Clade X – the pandemic virus calculated to kill 900 million people. (It’s a doomsday scenario.)

Imagine a terrorist group hellbent on taking Earth’s population back to Stone Age numbers. They manipulate a deadly virus. And release it. Here’s how it could play out.  

The Johns Hopkins Center for Health Security hosted the Clade X pandemic tabletop exercise on May 15, 2018, in Washington, DC. The purpose of the exercise was to illustrate high-level strategic decisions and policies that the United States and the world will need to pursue in order to prevent a pandemic or diminish its consequences should prevention fail. It didn’t end well for the citizens of the world. Here’s their press release:

The outbreak of a moderately contagious and moderately lethal novel pathogen precipitated a catastrophic end to the scenario in Clade X, the day-long pandemic tabletop exercise hosted by the Johns Hopkins Center for Health Security on May 15 in Washington, DC.

Clade X simulated a series of National Security Council–convened meetings of 10 US government leaders, played by individuals prominent in the fields of national security or epidemic response. Their dialogue as the scenario unfolded addressed significant uncertainties in current prevention and response capabilities, hamstrung by policy challenges at the federal level.

The scenario opens with the present-day outbreak of a new, serious respiratory disease in Germany and Venezuela. Soon after, Clade X is identified as a novel strain of human parainfluenza virus with genetic elements of Nipah virus. In the weeks that follow a fringe group bent on reducing the human population claims responsibility for the creation and intentional release of the disease. Authorities confirm those claims and verify that the novel strain was indeed engineered by the group’s scientists. There is no vaccine, and pressure grows as pockets of cases appear in the United States. Clade X quickly causes widespread, worldwide anxiety as case counts and deaths mount. Within a year, 150 million people die from the disease—15 million in the United States alone.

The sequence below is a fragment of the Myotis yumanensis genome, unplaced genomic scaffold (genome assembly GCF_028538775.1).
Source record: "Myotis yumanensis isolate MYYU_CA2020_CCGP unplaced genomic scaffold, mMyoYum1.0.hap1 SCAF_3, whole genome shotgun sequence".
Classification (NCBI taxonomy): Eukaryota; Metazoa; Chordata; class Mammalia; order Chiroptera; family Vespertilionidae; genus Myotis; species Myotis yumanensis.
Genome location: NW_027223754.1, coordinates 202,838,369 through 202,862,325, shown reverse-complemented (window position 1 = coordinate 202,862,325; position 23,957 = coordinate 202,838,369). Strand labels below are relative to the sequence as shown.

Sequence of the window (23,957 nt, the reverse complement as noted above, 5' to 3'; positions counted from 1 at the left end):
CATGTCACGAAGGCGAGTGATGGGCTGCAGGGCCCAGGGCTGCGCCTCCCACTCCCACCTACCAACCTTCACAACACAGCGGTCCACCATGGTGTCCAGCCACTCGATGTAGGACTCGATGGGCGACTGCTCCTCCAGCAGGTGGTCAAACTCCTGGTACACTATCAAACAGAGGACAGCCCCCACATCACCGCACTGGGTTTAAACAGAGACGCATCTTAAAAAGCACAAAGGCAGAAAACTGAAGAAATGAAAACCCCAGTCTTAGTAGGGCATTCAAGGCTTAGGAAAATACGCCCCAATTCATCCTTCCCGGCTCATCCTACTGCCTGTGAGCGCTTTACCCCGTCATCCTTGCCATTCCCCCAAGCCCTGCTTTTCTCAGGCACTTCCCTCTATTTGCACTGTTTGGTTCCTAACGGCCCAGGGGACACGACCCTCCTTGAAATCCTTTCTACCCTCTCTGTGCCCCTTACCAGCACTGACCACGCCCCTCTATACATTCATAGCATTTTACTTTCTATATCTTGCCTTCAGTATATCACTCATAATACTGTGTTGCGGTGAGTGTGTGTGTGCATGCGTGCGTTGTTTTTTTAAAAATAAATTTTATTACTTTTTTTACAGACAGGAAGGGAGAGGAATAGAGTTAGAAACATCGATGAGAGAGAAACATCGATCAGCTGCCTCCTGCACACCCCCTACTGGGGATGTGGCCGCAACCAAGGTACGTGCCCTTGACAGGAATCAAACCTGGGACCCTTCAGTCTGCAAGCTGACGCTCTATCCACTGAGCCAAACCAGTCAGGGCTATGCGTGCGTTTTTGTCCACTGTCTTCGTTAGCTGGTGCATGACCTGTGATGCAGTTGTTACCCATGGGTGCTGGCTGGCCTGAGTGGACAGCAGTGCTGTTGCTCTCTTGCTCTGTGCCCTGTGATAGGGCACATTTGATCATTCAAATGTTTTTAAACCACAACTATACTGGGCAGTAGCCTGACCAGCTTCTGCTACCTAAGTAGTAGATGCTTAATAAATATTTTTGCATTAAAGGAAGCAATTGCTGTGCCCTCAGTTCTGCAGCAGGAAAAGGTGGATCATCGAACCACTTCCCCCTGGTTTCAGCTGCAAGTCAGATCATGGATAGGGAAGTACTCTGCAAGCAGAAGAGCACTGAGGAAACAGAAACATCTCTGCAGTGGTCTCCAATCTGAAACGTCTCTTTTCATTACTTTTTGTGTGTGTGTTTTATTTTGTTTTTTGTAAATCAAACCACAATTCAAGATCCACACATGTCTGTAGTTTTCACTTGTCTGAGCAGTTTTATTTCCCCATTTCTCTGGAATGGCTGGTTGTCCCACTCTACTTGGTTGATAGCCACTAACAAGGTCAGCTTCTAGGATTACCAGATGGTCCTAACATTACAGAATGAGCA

At the conclusion of the exercise, the Center presented 6 strategic policy goals needing commitment from the United States to prevent or reduce the worst possible outcomes in future pandemics. Those recommendations are:

  1. Develop capability to produce new vaccines and drugs for novel pathogens within months not years.
  2. Pioneer a strong and sustainable global health security system.
  3. Build a robust, highly capable national public health system that can manage the challenges of pandemic response.
  4. Develop a national plan to effectively harness all US healthcare assets in a catastrophic pandemic.
  5. Implement an international strategy for addressing research that increases pandemic risks.
  6. Ensure the national security community is well prepared to prevent, detect, and respond to infectious disease emergencies.

A full description of each policy recommendation is available on the Clade X website, along with video recordings of the four exercise segments. You can listen here.

The players and their respective roles were:



John Bellinger
Fmr. Legal Advisor to US State Department
Secretary of State
Rep. Susan Brooks (R-IN)Member, House of Representatives
Tom Daschle
Fmr. Senate Majority Leader
Senate Majority Leader
Julie Gerberding
Fmr. Director, Centers for Disease Control and Prevention
Director, Centers for Disease Control and Prevention
Jamie Gorelick
Fmr. Deputy Attorney General
Attorney General
Margaret Hamburg
Fmr. Commissioner, Food and Drug Administration
Secretary, Health and Human Services
Tara O’Toole
Fmr. Undersecretary, Department of Homeland Security
Secretary, Department of Homeland Security
Jeff Smith
Fmr. General Counsel, Central Intelligence Agency
Director, Central Intelligence Agency
Jim Talent
Fmr. Senator (R-MO)
Secretary, Department of Defense


Tom Inglesby, MD, director of the Center, will play the White House national security advisor.

In the weeks ahead, the Center’s Clade X project team will synthesize the most important points from unscripted discussions among players during the exercise and disseminate those findings widely among members of the US and international biosecurity policy communities.